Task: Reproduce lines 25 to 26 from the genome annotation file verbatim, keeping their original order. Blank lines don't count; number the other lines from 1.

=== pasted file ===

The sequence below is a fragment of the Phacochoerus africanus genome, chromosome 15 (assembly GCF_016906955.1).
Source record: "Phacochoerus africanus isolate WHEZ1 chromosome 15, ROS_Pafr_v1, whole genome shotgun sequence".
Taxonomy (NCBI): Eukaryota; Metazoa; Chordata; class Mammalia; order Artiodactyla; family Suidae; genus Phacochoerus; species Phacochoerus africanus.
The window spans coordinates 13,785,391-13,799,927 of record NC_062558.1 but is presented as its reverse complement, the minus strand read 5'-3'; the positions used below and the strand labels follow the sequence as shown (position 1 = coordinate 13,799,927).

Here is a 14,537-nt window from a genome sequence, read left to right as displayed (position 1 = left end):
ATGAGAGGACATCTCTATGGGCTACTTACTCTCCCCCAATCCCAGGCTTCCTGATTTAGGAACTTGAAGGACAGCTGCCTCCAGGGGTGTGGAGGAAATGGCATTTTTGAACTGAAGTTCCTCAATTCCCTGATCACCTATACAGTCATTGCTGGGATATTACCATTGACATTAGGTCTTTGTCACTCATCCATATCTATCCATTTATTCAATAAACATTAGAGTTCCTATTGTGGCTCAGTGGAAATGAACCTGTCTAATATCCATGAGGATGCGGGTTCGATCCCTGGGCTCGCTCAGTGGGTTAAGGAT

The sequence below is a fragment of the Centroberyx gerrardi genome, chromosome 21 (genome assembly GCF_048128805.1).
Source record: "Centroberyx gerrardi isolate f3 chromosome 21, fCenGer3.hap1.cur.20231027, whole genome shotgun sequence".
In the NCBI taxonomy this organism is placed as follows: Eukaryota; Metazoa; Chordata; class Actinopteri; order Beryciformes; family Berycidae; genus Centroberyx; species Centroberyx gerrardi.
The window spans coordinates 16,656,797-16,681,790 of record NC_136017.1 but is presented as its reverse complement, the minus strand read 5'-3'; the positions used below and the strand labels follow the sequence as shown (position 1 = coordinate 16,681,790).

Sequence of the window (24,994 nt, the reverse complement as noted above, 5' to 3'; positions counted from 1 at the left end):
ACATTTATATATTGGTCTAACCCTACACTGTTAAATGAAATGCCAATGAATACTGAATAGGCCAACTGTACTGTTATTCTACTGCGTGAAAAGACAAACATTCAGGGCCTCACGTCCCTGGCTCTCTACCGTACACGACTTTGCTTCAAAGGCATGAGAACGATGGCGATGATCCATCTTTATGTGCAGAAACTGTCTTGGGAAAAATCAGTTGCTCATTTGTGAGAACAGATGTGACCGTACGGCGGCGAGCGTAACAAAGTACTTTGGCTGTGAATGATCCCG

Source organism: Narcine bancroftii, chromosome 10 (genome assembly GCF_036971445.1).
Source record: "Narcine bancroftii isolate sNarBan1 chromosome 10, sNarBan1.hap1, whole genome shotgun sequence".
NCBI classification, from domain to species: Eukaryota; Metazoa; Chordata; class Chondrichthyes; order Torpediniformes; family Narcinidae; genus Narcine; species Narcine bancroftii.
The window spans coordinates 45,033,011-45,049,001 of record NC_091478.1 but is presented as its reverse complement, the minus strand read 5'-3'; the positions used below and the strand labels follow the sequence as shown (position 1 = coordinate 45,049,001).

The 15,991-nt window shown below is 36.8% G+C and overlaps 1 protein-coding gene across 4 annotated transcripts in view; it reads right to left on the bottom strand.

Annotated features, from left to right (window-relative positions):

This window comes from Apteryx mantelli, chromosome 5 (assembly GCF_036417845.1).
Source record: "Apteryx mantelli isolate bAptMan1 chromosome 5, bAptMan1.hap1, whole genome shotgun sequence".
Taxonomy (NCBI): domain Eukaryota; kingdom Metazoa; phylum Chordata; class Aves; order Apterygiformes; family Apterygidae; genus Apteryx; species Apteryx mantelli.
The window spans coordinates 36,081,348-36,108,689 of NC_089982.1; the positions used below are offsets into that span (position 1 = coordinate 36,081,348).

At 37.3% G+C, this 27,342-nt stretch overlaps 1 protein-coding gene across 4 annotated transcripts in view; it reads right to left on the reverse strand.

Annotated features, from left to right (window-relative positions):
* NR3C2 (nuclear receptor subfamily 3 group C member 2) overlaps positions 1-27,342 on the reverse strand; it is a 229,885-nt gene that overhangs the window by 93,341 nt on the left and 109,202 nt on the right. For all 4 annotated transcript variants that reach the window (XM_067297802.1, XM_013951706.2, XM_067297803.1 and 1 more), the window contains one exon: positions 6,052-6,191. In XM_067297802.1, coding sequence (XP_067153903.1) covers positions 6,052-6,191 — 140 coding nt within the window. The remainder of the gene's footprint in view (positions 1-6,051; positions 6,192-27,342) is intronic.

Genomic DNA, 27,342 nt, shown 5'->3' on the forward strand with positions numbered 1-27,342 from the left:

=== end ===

* NR3C2 (nuclear receptor subfamily 3 group C member 2) overlaps positions 1-27,342 on the reverse strand; it is a 229,885-nt gene that overhangs the window by 93,341 nt on the left and 109,202 nt on the right. For all 4 annotated transcript variants that reach the window (XM_067297802.1, XM_013951706.2, XM_067297803.1 and 1 more), the window contains one exon: positions 6,052-6,191. In XM_067297802.1, coding sequence (XP_067153903.1) covers positions 6,052-6,191 — 140 coding nt within the window. The remainder of the gene's footprint in view (positions 1-6,051; positions 6,192-27,342) is intronic.

Genomic DNA, 27,342 nt, shown 5'->3' on the forward strand with positions numbered 1-27,342 from the left: